A Journey to Memphis

The MTR Residency Class of 2017 Application Season opens today, September 1!  Tory Lang shares her journey to Memphis in the blog post below. Tory interned at MTR Camp in 2014, graduated from Duke University in May 2014, and began Memphis Teacher Residency in June 2015. The reflection below was written as she began the MTR Residency year three months ago.

Author: Tory Lang | MTR Class of 2016 | Resident at Collegiate School of MemphisIMG_20150604_015257

I am about to start the Memphis Teacher Residency. Well, I’ve technically begun already since I have moved into the Georgian Woods, started orientation, and most importantly, received this gigantic stack of textbooks.

How did I get here? The short answer is a Honda Civic. The much longer answer involves moving all the way across and then halfway back across the country to learn more about what it looks like to try to live out the fullness of the Gospel.

I was born and raised in San Mateo, California. My family still lives out there, and they are number one on the list of things that I miss most about the now drought-afflicted region, followed closely by fresh produce and seafood. After almost 18 years in that beautifully un-humid land of sunshine, I moved to Durham, North Carolina. It was there that I first experienced the four seasons, but more importantly, where I learned about MTR. My interest was piqued by the summer opportunity to intern through MTR Camp.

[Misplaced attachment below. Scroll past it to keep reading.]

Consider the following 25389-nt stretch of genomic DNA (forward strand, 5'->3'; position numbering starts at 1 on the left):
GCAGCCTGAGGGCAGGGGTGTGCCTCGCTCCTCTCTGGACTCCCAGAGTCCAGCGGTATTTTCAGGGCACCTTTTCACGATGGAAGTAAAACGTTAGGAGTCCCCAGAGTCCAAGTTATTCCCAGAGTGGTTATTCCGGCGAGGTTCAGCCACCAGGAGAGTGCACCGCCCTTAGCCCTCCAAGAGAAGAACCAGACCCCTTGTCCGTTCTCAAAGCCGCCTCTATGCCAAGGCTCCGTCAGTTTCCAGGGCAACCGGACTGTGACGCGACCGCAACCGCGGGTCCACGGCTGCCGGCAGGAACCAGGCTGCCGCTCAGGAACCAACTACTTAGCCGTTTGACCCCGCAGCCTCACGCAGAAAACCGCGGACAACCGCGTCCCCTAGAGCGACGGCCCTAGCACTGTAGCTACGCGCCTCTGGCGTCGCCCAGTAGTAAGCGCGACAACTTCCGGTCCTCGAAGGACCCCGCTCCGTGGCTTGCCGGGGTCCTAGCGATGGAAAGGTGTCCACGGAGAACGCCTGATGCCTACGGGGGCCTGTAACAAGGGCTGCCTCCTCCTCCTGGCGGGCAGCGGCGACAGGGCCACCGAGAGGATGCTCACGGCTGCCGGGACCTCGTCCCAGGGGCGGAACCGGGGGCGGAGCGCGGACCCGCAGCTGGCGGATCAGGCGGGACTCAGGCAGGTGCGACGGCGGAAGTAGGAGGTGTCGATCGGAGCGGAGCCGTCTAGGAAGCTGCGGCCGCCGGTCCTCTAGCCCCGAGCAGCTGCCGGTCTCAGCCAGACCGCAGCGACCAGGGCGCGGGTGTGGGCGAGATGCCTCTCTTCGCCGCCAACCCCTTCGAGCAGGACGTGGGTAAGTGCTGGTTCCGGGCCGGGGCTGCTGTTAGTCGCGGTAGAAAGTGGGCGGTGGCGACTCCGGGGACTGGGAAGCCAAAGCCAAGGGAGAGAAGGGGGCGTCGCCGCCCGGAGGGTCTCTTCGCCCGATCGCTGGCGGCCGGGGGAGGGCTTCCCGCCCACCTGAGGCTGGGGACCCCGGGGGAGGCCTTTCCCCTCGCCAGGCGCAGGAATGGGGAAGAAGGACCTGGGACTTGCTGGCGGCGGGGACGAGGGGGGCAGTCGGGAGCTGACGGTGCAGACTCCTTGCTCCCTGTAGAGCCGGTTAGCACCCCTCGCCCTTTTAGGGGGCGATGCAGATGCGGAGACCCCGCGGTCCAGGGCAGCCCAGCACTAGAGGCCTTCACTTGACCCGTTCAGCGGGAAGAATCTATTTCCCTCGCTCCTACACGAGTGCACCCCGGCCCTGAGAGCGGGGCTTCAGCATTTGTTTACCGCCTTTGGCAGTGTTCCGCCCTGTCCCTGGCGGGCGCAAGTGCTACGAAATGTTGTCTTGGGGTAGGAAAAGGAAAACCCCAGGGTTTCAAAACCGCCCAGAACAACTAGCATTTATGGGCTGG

Tennessee was one of the last places I expected to find myself, but I was intrigued by MTR’s mission and vision. At first glance, I saw an opportunity to teach with an organization that believed in the Gospel. But as I arrived for the first time in Memphis last summer and received the most intensive orientation week I had ever experienced, I started to get glimpses of a much bigger picture than just an organization that believed in the Gospel. I learned that MTR is very much about living out the Gospel.

tory1

Tory teaching math at MTR Camp in 2014.

My MTR Camp summer was characterized by learning. Beyond learning merely the instructional strategies for how to communicate number sense and math concepts to elementary school students, as an MTR intern I also learned about the importance of community and life-giving friendships. I learned about spiritual disciplines. I learned about the depth and power of stories and that though my experiences may be drastically different from another’s, we can still come together at the foot of the cross. I learned how to put words to the unspoken prayers in my heart for the little image-bearers of God who are my students. And that because they and I live in a broken and sin-infected world, as a result, everything is affected. But God loves. And God redeems. And God restores.

Last summer, I got just the slightest yet sweetest taste of being part of God’s restorative work. Seeing and being encouraged by people responding to and taking part in this work drew me back here to this city less than one year later.

These small glimpses of what God can do and has done have whet my appetite. And the best part is that all of this is only the beginning. Here — in Memphis, Tennessee — I am about to start.